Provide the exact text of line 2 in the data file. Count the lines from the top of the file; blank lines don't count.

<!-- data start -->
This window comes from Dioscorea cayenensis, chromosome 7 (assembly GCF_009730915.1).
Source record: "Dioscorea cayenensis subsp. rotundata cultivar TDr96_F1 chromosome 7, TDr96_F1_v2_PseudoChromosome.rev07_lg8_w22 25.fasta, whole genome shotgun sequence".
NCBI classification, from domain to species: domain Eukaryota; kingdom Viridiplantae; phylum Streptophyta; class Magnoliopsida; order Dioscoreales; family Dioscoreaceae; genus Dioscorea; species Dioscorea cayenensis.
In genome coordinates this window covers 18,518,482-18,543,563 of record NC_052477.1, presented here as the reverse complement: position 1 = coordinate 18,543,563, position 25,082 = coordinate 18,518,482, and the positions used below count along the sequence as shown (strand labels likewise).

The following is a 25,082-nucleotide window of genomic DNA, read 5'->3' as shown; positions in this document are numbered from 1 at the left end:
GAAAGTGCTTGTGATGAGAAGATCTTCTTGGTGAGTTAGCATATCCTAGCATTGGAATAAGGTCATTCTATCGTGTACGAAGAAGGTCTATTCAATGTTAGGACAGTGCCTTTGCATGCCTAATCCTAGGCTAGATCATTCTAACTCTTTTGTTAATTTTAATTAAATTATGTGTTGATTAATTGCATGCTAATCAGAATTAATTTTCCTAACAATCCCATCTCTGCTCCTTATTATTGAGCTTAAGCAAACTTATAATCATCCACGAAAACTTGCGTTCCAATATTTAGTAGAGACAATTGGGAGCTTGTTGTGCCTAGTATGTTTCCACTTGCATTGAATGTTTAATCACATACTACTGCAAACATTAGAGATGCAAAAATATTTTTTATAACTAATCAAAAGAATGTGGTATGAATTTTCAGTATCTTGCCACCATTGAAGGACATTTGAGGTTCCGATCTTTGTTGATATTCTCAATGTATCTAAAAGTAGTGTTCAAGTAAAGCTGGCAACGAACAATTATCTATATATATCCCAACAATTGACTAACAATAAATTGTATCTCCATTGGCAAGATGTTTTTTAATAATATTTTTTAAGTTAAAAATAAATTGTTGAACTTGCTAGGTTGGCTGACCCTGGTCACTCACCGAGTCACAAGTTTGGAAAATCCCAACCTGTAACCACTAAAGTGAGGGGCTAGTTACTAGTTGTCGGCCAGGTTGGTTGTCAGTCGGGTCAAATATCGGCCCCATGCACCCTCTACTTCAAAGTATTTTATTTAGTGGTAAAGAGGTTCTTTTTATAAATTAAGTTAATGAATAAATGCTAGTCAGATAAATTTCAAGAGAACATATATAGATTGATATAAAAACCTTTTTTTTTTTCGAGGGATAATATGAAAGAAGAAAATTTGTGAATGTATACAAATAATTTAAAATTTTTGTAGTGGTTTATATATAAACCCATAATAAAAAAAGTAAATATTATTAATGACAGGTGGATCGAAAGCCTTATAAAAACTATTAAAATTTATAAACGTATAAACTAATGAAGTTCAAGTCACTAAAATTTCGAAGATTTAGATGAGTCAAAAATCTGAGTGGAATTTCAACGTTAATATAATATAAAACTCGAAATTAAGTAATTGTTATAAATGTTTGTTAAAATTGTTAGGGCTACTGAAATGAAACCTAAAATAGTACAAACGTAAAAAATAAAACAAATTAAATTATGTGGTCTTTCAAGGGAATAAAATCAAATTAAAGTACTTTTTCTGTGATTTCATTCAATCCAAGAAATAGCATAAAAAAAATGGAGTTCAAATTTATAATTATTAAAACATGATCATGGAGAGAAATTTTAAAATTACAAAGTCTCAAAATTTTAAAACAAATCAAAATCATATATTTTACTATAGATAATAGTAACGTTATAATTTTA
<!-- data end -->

Source record: "Dioscorea cayenensis subsp. rotundata cultivar TDr96_F1 chromosome 7, TDr96_F1_v2_PseudoChromosome.rev07_lg8_w22 25.fasta, whole genome shotgun sequence".